Tuesday, 21 September 2010


The weather was boiling, and the car was much worse. We hopped in anyway because the bus takes far too long and drove the desert highway with a bottle of water in the back, just in case the engine heats up. We pass old caves and huts and stop on the side of the road to capture the view with our cameras.
My stomach is growling and I wonder why we didn't stop for food before. We find a burger shack, sort of like the chip wagons that rest on the side of the sidewalk in front of office buildings, waiting for hungry nine to fivers to get grease on their Tip-Top ties. Just my luck, the luck I don't have, the burger shack is closed. The man on the bench tells me a relative of the owner died, so he's not coming. "Allah yirhamo", I say, and we walk away. I try not to think about the fact that I'm running on coffee in 40 degree weather and walk.

Petra is over 2,000 years old (although the exact time of when it was built is not known). A once lost city (not really lost, just not known to Western civilization but inhabited by the bedouins of the area) built by the Nabataeans, it prospered as the capital of the Nabataean Empire from the 1st century BC.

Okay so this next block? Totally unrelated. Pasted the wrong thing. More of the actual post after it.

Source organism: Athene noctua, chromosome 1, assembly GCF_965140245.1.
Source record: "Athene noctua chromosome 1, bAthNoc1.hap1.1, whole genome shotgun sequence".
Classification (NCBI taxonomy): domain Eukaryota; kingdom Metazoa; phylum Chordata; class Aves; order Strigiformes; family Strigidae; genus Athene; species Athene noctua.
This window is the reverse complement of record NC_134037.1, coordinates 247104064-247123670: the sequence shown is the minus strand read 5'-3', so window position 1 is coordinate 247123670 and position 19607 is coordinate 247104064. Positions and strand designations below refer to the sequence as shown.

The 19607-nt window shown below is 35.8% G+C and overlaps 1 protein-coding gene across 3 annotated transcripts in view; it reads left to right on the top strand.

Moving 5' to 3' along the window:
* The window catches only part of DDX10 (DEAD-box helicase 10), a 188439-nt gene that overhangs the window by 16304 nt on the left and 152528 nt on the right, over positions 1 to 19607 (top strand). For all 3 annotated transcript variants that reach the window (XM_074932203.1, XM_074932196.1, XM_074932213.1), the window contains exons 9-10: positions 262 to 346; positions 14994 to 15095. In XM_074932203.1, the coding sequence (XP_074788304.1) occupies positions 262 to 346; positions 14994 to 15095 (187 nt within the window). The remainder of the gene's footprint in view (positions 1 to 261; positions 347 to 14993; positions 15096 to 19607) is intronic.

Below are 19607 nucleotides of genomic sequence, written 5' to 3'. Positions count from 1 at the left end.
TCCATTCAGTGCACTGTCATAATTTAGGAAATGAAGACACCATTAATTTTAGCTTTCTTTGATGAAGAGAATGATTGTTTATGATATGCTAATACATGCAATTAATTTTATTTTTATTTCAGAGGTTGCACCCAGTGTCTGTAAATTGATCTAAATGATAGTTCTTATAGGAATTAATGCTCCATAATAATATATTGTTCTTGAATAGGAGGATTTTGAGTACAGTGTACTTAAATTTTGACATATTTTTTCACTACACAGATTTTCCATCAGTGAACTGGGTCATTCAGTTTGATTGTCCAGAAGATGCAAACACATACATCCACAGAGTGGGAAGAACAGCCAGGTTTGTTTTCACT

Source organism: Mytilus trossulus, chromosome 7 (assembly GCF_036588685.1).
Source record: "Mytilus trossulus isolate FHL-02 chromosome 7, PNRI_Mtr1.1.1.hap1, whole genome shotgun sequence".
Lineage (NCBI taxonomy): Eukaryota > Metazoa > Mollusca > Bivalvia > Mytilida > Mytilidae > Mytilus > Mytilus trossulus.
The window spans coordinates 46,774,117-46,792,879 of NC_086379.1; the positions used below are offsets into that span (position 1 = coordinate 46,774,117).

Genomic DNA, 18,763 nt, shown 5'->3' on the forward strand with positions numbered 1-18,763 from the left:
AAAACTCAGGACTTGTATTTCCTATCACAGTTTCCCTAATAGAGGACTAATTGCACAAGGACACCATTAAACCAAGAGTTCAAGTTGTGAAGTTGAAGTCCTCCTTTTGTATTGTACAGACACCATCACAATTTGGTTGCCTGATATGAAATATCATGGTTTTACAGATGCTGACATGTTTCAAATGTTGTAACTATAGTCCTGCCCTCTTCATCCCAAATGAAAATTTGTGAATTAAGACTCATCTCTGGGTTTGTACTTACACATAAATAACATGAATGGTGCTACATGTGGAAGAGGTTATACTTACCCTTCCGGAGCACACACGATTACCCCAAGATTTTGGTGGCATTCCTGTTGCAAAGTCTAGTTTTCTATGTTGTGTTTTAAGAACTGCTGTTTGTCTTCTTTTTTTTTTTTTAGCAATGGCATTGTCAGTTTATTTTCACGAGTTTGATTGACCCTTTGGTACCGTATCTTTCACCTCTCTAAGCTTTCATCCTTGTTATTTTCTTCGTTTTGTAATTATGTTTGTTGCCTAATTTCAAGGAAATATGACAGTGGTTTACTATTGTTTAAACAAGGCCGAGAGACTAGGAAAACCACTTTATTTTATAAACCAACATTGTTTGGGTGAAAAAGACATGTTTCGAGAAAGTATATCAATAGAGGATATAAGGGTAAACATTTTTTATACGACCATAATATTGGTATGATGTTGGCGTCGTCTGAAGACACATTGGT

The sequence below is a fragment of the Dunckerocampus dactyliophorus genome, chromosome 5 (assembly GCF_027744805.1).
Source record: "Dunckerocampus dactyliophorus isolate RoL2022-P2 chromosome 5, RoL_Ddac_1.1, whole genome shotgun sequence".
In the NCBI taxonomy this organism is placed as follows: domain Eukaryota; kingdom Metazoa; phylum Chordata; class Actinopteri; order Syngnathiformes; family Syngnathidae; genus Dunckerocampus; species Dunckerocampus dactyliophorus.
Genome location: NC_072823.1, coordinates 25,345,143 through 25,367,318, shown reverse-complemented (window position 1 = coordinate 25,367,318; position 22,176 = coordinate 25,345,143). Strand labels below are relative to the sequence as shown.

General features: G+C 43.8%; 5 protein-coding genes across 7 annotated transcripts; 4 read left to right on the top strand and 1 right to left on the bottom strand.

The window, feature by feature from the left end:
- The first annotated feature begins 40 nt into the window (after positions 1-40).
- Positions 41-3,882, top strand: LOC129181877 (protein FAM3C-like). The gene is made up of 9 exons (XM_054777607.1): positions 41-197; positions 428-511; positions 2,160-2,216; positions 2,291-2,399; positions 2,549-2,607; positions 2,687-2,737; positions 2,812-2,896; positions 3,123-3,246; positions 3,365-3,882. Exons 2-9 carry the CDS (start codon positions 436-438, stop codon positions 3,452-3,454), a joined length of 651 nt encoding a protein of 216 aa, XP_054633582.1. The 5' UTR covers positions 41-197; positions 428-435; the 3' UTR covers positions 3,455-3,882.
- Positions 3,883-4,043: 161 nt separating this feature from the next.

The intricate facades sculpted into the sandstone red-rose coloured cliffs are magnificent and incredibly preserved. I take my mind off the hunger and focus on how [ancient civilizations] used to build and sculpt things. Ancient civilizations baffle me. What's even more baffling is the fact that this place used to have water...any trace of that is completely gone, just like they thought Petra was. I'm in no mood for history lessons, this is all you need to know.


  1. So the German guy didn't actually 'discover' it?

    Ali S.